The 'I' in Indian


Have you ever been in a situation where you felt  that if only you had acted, sooner, or faster, or with more passion… a wrong could have been averted?? Have you fretted, and worried about it later, vowed to do something the next time…

The Tiger, our national animal, the most beautiful, regal and spirited cat in the whole wide world…. is moving towards extinction…

..there are just 1411 of these grand creatures left…

…it is a VERY small number… and it is growing smaller by the day…

From around 40,000 at the turn of the last century, there are just 1411 tigers left in India… and if we don’t act now, we could lose this splendid animal forever.

You can read more about this  here, here and here

I came upoon this link while surfing today…Aircel has partnered wiht WWF -Fund to help save the tiger. So I joined the roar.  Maybe you should too.

Today is Ethnic Day in office. Yup, the same… where you dress up according to the region you belong to :D… like Unity in Diversity and all that.  Honestly, I wish these HR guys would come up with something new. Something that is truly in the spirit of patriotism, something that brings out the “feel” of 26th Jan.  Every year it is the same workplace decorating and the tri-colors and the dressing up ethnically and every year we do it …de rigeur

It got me thinking though…What does a Republic Day or an Independence day mean to me? Frankly.. it has always just been another holiday. We don’t do anything to “celebrate” it as such, right…some of us turn up to be the part of a congregation that is hoisting the Indian Flag. Some lucky few go and catch the parade, and see the Rashtrapati Bhawan all lit up… or if you live close enough to the parade ground.. catch the white, green and saffron balloons flying up into the clouds.  Our folks would at least tune into Doordarshan and watch the parade, with Sonal Man Singh and the other commentators telling us about our Army, Navy and Air force.. or the state tableaux and the meanings… we don’t even do that.

And then there are times when I think… what is there worth celebrating anyways?  The netas, the politics, the red tape, our own lack of manners ( especially by those phoren returned types), our bad roads, our cows (!!), our backward technology, our laws and policies, our agricultural economy and lack of jobs for the urban youth? So many of us are desperate to relocate, to leave “this country” and the associate troubles and find a home in a foreign land. I wonder how many of us feel anything close to patriotism.

And then I listen to this song… and it moves me to tears.

What is it about the scenes in this clip? It is only people travelling in a 2nd class dabba in a train, fields and fields of crop, a small lake in a small village, family, shared “tripling” scooter rides, a boat ride on the Ganga, travelling by a rickety rackety bus, to places where there are no roads, no electricity… if you see the pattern.. there are a lot of things in this list which are  the same things that we crib about.

… but somehow, these images move us… because they are familiar, they are OUR OWN. 

How many of us have lived abroad and missed these scenes? Or felt alienated in the midst of a strange culture, of people and places that were “different”. I know that I have. Infact there was a time in the past, that I would dream of lovely.. (note the use of the word 🙂 ) crowds that would greet me when I landed at Mumbai Airport.  I would remember the saas-bahu serials, the smell of the wet earth in the monsoons, how we celebrate festivals,  our middle class values and superstitions. I was really homesick.. and at that point.. home was India 🙂 not xyz state, or xyz city or abc address.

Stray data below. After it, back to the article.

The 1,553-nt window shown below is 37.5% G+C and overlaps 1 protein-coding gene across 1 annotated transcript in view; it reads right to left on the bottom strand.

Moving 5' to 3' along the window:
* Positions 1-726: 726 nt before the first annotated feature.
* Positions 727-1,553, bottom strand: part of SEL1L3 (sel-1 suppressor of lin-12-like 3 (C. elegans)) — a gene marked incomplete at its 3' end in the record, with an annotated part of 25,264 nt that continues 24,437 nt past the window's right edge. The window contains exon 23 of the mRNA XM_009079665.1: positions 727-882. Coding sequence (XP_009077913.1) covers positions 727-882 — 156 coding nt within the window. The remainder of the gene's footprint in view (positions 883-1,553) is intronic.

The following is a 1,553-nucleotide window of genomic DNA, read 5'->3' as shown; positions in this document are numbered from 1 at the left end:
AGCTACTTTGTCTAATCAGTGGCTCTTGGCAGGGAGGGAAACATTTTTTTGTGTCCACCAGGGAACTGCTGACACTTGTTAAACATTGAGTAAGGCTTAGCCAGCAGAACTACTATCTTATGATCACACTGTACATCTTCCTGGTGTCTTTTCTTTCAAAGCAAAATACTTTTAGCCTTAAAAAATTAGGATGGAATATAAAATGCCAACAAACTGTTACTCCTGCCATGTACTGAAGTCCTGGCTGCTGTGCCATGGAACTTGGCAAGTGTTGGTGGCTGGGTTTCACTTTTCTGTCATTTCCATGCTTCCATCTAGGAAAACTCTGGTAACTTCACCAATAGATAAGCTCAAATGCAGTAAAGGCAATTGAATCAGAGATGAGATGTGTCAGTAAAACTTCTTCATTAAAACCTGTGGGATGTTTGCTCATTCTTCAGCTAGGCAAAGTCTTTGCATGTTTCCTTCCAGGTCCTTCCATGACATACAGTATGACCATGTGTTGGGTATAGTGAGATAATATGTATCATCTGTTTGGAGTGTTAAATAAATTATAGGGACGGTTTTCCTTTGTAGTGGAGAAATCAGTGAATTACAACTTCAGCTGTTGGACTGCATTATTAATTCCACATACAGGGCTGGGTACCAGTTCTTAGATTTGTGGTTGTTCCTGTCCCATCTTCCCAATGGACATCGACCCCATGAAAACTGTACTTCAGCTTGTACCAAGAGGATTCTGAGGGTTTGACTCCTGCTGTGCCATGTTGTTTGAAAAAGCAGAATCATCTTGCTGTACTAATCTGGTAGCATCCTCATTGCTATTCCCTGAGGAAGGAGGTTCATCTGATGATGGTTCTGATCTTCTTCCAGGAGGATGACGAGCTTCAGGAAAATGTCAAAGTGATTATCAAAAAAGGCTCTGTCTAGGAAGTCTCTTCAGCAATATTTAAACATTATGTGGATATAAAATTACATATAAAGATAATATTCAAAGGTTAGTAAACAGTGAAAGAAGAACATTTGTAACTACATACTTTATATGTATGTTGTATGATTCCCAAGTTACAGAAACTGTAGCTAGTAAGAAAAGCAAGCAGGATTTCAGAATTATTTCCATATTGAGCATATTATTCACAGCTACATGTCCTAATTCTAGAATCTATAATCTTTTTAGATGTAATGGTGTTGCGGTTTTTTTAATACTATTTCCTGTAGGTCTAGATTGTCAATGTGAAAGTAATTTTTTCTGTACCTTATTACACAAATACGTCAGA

Sometimes I feel that as a country  we don’t appreciate what we have, and like it is with all other things, we only realise what we had, when we miss its presence…our small villages, our farmlands, our traditions, our values, our warmth as a people, our politics ( yes, I’ll take it with a pinch of salt.. and strive to find the funnies in it too), our picture postcard perfect landscapes.. the mountains, the deserts, the backwaters, the lush greenery, the rivers). This year.. I’ll take a step back from my life, and try and look at the bigger picture… and I will be thankful!

And….

 I will definitely not crib. 🙂 🙂

Happy Republic Day to you guys!

There are so many times that we want to do things for the world, our country, the future generation but find our hands tied.

There are so many times we read / hear moving stories about people and come back feeling unsettled, and guilty. We all want to make a difference, and after reading about this on IHM’s blog,  I felt that this was something we could do.

One of India’s most trusted and credible NGOs, GiveIndia is taking part in a competition on Facebook to win a US$1 million grant. The winner will be the NGO that gets the highest number of votes from Facebook users. The prize of $1 million will help put or keep 40,000 children across India in school for one year!

Imagine the IndiBlogger community coming together to spread the word and help the underprivileged children of India. The impact would be tremendous and together, IndiBloggers and GiveIndia would be able to gather the votes we need to win.

Voting in the competition is for one week only, from Friday, January 15 – Friday, January 22, 2010. Can we make a difference in the next 3 days?

The link for voting, where you can also see more details of the competition is

http://apps.facebook.com/chasecommunitygiving/charities/338730

There’s been lots of talk about how social media can bring change and make an impact on the world we live in. Well, here is one tangible way for us to take a small action that could have a HUGE outcome.

In case you have more questions about this, please write to giveindiachase@gmail.com and a GiveIndia team member would be happy to reply.

 I have voted. Its a small step… maybe armchair activism..Maybe nothing will come out of it… but in the smallest probability that something good might… I would know that I made a tiny difference…I know that this is the least that I could have done.